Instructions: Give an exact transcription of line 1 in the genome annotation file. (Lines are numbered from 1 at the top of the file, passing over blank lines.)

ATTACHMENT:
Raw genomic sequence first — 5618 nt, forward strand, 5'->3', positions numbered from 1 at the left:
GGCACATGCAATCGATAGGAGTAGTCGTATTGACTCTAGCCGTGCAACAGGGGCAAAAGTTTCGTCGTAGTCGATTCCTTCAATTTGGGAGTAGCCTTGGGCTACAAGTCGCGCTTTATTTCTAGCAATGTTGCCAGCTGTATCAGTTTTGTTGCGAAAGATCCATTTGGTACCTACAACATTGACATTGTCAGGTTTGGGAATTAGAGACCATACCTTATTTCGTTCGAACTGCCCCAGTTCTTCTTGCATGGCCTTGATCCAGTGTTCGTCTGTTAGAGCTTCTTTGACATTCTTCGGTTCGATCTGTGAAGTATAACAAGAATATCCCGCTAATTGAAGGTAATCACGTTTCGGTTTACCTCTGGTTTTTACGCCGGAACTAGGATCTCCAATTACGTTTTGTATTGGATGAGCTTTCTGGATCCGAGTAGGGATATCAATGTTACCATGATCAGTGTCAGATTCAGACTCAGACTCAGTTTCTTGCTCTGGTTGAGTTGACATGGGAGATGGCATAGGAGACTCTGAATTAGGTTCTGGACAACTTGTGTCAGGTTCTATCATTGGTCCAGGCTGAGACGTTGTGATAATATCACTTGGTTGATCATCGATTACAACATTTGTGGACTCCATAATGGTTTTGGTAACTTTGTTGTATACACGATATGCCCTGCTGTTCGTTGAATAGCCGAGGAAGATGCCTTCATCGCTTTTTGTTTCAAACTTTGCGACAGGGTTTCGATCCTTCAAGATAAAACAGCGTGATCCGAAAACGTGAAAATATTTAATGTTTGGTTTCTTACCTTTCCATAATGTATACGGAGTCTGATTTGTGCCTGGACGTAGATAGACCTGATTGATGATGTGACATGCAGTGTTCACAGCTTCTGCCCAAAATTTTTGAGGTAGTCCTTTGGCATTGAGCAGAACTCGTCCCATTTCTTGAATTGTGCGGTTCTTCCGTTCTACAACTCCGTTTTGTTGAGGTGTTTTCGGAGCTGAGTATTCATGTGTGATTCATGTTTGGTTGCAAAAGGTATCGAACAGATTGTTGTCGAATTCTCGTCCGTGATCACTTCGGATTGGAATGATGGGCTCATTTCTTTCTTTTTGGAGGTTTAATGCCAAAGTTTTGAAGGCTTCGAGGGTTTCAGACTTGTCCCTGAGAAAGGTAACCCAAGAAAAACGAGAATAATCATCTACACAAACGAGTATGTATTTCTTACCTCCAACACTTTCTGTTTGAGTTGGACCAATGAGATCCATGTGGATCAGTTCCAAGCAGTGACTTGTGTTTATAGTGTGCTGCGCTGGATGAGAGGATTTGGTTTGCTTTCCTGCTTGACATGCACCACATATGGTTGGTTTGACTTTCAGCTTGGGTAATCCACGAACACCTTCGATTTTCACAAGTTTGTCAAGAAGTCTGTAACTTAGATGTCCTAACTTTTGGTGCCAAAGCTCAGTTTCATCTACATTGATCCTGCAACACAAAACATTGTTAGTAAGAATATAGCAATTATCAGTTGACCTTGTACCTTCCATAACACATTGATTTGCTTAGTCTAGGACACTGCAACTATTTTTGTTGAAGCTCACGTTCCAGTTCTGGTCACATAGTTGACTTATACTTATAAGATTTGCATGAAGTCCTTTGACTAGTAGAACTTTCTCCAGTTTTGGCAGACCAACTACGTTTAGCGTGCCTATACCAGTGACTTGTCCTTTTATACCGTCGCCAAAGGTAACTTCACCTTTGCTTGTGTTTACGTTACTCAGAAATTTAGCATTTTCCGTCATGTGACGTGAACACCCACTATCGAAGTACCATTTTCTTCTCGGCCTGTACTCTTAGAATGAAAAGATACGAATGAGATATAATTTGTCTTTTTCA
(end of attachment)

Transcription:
Raw genomic sequence first — 5618 nt, forward strand, 5'->3', positions numbered from 1 at the left: